The definition of drug class effect may be based on three concepts: a similar chemical structure, a similar mechanism of action and similar pharmacological effects [15]. A class effect is, therefore, an effect produced by all components of a chemically related group of drugs and not only by a single drug from that class [16]. Figure 2 shows the three concepts applied to SGLT-2 inhibitors: (a) they have a similar chemical structure derived by the founder phlorizin; (b) they have a similar mechanism of action based on the inhibition of the sodium-glucose transporter 2 predominantly expressed in the brush border membrane of the epithelial cells of the renal proximal tubule; and (c) they have similar pharmacological effects, at the level of the kidney (increase glycosuria and natriuresis, decrease glomerular pressure and albuminuria) and heart (decrease preload and afterload, increase ejection fraction). In order to make these concepts more stringent, we have assumed that a class effect does exist when an effect on a particular outcome is present and is significant for each drug within the class of SGLT-2 inhibitors [16].

Fig. 2
figure 2

The three concepts that must be fulfilled for the definition of a class effect. Similar chemical structure, similar mechanism of action, similar pharmacological effects at the level of target organs; to all that, it must be added the statistical significance of the effect in each trial

Figure 3 shows the class effects of the three SGLT-2 inhibitors (empagliflozin, canagliflozin, dapagliflozin) according to the more stringent definition, as detailed above. The outcomes considered include MACE (major cardiovascular events), which was the primary outcome in EMPAREG-OUTCOME [10], CANVAS [12] and DECLARE [11], hospitalization for heart failure, which was a secondary outcome in all four trials, and progression of DKD, which was a secondary outcome in EMPAREG-OUTCOME [10], CANVAS [12] and DECLARE [11], and a primary outcome in CREDENCE [13]. The fraction indicates the number of trials that revealed a significant effect. For MACE, there is no class effect, as the 7% reduction of MACE risk observed in DECLARE [11] was not significant (HR = 0.93, 95% confidence interval, 0.84–1.03, P = 0.17); on the other hand, a class effect is evident for both hospitalization for heart failure and progression of DKD, as in all four trials the risk of HF and DKD progression was significantly reduced by all SGLT-2 inhibitors. Besides CVOTs, SGLT-2i use reduced hospitalization for heart failure by 36% compared with DPP-4i use in a real-world nationwide population-based cohort study [17]. Moreover, a beneficial effect of dapagliflozin on left ventricular diastolic functional parameters has been described in patients with heart failure after 6 months of treatment [18] and similar results have been found with canagliflozin after 3 months [19]; in addition, empagliflozin may improve arterial stiffness in patients with type 1 diabetes [20].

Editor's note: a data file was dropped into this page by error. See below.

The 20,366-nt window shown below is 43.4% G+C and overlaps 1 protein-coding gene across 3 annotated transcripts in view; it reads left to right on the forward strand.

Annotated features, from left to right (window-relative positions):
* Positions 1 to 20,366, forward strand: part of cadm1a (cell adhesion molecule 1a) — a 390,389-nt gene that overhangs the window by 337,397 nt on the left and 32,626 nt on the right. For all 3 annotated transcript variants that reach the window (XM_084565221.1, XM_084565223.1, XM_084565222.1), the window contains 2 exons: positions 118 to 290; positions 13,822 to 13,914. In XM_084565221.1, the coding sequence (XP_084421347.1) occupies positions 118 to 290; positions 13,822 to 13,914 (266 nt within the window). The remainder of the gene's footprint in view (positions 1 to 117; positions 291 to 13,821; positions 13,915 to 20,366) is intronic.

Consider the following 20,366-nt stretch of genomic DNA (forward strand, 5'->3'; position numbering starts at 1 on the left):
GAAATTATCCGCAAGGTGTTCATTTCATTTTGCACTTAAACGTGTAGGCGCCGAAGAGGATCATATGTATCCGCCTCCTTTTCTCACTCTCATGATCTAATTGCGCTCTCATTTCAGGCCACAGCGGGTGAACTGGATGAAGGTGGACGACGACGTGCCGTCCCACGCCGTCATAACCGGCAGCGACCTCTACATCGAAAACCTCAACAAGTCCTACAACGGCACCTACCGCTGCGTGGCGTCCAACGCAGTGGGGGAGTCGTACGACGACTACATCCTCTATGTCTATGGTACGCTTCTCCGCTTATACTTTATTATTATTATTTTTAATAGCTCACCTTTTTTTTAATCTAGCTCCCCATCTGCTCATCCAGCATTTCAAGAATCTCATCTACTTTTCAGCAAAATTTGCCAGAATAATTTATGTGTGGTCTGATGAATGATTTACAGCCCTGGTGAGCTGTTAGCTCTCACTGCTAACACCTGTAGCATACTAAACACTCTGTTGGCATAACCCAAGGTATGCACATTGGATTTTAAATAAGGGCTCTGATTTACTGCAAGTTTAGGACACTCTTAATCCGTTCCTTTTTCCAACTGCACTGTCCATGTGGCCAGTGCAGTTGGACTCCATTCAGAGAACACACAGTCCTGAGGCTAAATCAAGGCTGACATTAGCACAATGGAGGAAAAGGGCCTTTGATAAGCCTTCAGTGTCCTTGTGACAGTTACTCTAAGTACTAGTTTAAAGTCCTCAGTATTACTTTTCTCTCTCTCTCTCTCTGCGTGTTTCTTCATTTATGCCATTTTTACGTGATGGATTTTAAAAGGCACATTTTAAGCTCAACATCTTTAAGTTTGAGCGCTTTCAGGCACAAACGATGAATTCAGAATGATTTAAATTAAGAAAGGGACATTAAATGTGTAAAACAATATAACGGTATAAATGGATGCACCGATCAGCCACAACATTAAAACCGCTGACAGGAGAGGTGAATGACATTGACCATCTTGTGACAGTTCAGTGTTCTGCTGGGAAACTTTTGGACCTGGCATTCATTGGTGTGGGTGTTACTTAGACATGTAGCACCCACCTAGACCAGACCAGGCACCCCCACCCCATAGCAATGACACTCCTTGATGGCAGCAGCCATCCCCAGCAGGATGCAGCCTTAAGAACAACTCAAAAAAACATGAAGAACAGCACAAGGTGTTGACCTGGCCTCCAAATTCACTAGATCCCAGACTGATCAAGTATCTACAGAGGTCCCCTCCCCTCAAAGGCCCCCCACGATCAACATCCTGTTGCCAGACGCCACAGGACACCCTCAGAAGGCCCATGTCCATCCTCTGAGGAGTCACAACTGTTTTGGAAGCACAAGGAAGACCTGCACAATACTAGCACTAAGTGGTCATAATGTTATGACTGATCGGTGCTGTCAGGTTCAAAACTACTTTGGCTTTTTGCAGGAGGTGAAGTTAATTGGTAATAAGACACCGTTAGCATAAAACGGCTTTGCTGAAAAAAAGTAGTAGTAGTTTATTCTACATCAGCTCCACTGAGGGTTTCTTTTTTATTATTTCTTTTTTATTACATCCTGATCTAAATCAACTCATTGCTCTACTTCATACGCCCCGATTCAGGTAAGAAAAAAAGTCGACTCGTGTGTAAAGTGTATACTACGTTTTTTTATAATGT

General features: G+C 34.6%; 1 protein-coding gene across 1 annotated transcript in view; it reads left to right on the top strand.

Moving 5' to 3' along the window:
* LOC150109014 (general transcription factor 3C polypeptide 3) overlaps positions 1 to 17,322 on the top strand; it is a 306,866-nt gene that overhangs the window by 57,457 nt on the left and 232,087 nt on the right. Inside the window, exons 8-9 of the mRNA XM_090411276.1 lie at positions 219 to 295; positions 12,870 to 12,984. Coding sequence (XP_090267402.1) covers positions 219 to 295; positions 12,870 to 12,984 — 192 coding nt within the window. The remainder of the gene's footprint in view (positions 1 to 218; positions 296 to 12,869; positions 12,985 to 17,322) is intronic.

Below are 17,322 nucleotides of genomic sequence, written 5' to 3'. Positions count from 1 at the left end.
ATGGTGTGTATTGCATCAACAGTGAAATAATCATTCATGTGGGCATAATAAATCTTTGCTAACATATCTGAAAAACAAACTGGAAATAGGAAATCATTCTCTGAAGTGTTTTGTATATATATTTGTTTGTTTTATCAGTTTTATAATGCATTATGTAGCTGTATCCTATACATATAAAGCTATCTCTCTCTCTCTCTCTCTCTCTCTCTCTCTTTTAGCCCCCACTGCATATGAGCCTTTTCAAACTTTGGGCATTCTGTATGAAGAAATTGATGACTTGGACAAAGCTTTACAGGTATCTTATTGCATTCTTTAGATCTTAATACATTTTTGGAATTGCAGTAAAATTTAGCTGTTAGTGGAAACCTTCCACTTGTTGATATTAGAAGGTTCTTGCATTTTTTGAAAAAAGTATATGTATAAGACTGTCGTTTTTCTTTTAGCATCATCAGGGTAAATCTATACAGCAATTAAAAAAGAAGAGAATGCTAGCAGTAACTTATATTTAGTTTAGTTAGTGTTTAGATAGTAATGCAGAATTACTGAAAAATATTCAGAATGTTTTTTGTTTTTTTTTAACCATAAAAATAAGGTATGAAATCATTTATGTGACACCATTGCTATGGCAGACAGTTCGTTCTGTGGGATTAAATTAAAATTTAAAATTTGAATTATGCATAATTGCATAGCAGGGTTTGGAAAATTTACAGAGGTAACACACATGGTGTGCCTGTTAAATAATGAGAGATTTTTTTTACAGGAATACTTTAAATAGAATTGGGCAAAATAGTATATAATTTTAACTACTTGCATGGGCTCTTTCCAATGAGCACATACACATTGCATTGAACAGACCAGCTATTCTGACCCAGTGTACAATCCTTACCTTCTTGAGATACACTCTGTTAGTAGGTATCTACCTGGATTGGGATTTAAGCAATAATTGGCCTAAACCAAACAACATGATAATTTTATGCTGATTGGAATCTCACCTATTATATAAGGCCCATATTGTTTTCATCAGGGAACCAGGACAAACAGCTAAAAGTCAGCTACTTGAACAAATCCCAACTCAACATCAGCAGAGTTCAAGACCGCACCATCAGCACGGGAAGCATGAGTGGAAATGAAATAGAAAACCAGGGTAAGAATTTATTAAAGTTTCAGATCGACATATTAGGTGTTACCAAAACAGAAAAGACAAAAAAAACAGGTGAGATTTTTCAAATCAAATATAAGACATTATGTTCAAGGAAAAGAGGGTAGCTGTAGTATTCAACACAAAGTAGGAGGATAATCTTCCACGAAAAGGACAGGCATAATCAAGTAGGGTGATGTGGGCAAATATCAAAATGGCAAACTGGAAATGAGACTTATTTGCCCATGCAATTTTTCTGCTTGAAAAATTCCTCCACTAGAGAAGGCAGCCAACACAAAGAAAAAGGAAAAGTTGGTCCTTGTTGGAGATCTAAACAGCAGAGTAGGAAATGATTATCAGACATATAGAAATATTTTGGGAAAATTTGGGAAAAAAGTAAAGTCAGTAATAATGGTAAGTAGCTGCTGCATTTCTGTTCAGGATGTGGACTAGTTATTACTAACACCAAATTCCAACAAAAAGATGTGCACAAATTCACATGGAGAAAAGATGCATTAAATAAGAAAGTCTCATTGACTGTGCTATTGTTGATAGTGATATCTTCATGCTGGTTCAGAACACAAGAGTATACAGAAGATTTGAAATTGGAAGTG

Fig. 3
figure 3